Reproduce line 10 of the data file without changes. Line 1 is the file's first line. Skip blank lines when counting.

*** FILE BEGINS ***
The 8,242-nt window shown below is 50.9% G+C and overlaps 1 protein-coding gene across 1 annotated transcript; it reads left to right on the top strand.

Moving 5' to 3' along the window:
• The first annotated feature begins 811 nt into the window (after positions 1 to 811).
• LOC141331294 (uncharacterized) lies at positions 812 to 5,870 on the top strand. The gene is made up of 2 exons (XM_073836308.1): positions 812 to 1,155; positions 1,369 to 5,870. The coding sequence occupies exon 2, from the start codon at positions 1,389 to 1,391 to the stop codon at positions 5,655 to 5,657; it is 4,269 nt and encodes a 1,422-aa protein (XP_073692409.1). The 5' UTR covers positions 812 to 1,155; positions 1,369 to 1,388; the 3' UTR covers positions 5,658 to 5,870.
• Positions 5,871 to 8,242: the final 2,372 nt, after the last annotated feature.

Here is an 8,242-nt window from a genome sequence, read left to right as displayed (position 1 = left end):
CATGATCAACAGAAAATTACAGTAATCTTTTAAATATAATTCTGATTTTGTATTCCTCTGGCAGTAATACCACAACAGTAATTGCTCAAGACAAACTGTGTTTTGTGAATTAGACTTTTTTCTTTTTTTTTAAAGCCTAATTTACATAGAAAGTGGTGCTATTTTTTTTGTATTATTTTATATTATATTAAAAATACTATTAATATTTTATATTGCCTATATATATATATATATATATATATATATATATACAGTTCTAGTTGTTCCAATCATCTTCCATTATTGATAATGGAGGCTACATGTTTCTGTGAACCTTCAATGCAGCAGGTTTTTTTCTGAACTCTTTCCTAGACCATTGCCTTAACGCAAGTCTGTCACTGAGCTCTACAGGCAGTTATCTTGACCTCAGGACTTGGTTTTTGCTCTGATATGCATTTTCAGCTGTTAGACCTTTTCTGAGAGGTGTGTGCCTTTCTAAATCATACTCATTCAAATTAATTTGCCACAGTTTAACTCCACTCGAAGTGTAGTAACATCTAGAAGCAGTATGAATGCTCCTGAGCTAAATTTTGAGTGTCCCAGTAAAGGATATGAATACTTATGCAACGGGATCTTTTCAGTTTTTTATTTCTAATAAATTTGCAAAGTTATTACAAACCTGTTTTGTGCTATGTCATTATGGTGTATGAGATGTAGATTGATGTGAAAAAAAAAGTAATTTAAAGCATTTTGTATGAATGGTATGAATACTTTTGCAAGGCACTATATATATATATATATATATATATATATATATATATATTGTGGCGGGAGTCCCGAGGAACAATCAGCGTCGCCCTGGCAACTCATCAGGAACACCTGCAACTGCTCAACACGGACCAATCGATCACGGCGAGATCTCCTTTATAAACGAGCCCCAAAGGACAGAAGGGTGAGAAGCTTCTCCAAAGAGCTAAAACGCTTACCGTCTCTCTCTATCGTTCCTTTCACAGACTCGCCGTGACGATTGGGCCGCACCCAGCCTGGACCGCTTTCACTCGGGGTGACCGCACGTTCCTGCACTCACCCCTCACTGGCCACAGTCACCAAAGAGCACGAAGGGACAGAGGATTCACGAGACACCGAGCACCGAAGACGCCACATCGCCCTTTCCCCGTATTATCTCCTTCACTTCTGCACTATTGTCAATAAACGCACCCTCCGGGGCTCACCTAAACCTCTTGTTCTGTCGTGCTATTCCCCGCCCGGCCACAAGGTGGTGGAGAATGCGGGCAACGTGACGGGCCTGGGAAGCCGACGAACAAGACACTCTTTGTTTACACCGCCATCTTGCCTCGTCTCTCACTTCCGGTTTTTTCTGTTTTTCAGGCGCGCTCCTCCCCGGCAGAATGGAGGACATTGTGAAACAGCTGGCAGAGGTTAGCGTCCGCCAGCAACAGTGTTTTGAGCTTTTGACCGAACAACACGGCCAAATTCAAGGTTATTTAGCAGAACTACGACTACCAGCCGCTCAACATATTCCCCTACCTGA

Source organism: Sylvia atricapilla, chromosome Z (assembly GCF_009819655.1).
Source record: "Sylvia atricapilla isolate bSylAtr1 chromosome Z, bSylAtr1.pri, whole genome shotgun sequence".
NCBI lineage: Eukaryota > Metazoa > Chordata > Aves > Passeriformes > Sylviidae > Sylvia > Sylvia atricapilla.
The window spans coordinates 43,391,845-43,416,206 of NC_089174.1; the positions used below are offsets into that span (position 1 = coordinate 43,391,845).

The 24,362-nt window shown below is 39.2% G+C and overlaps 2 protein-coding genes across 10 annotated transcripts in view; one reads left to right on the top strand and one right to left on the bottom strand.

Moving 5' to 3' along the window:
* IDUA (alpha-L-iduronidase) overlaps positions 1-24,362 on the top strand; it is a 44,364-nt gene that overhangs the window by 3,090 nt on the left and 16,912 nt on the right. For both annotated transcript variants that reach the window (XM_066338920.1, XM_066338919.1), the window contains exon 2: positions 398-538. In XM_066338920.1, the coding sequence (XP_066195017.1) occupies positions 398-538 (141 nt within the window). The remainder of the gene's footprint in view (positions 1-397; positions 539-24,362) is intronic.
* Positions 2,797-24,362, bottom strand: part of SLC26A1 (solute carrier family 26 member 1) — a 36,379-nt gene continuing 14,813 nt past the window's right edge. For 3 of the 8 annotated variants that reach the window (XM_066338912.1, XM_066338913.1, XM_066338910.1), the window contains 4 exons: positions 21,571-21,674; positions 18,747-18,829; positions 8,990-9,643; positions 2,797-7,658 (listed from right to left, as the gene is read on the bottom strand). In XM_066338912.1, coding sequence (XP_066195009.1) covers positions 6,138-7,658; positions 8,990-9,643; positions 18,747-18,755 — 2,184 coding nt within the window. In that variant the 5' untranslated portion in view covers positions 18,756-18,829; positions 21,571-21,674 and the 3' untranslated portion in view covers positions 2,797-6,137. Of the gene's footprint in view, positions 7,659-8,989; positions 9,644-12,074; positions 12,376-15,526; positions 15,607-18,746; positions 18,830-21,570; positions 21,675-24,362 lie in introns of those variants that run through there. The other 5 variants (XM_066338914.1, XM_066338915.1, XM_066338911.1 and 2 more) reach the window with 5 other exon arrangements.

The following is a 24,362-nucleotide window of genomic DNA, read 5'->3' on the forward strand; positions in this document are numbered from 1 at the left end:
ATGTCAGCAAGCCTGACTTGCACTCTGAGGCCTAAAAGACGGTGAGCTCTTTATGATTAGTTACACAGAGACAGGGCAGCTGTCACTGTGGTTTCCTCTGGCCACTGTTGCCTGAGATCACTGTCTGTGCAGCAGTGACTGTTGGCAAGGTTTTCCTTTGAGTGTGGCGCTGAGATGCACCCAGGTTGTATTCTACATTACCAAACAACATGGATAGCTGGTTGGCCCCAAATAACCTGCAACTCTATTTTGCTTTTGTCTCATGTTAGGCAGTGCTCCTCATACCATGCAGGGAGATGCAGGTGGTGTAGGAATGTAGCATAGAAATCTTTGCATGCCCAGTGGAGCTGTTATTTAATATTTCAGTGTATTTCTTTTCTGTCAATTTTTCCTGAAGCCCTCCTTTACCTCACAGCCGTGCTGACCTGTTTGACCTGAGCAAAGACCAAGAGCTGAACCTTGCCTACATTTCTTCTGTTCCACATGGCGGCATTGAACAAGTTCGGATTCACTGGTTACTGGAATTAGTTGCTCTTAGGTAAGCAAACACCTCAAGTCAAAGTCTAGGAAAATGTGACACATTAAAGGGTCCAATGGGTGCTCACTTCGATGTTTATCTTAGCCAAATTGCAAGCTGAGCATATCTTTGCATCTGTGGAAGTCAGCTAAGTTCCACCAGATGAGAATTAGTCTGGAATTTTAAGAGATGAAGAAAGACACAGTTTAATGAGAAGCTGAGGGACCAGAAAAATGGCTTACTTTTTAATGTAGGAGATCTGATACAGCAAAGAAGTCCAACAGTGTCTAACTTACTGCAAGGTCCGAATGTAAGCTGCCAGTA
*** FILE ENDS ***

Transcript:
NCBI lineage: Eukaryota > Metazoa > Chordata > Aves > Passeriformes > Sylviidae > Sylvia > Sylvia atricapilla.